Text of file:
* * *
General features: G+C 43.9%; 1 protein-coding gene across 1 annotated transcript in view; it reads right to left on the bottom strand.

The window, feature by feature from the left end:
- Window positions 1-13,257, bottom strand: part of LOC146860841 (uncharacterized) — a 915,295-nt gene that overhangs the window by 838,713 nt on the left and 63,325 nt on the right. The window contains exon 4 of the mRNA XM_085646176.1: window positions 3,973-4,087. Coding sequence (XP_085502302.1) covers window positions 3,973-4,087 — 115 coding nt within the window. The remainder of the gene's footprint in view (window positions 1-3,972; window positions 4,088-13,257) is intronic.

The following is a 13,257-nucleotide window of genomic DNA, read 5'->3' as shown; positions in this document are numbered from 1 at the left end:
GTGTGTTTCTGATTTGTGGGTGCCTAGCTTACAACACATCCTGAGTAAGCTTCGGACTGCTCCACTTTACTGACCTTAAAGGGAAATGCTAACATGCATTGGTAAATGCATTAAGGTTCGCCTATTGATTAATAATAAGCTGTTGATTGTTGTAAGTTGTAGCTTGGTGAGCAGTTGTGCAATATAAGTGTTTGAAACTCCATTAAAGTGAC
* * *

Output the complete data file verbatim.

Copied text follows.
General features: G+C 43.9%; 1 protein-coding gene across 1 annotated transcript in view; it reads right to left on the bottom strand.

The window, feature by feature from the left end:
- Window positions 1-13,257, bottom strand: part of LOC146860841 (uncharacterized) — a 915,295-nt gene that overhangs the window by 838,713 nt on the left and 63,325 nt on the right. The window contains exon 4 of the mRNA XM_085646176.1: window positions 3,973-4,087. Coding sequence (XP_085502302.1) covers window positions 3,973-4,087 — 115 coding nt within the window. The remainder of the gene's footprint in view (window positions 1-3,972; window positions 4,088-13,257) is intronic.

The following is a 13,257-nucleotide window of genomic DNA, read 5'->3' as shown; positions in this document are numbered from 1 at the left end:
GTGTGTTTCTGATTTGTGGGTGCCTAGCTTACAACACATCCTGAGTAAGCTTCGGACTGCTCCACTTTACTGACCTTAAAGGGAAATGCTAACATGCATTGGTAAATGCATTAAGGTTCGCCTATTGATTAATAATAAGCTGTTGATTGTTGTAAGTTGTAGCTTGGTGAGCAGTTGTGCAATATAAGTGTTTGAAACTCCATTAAAGTGAC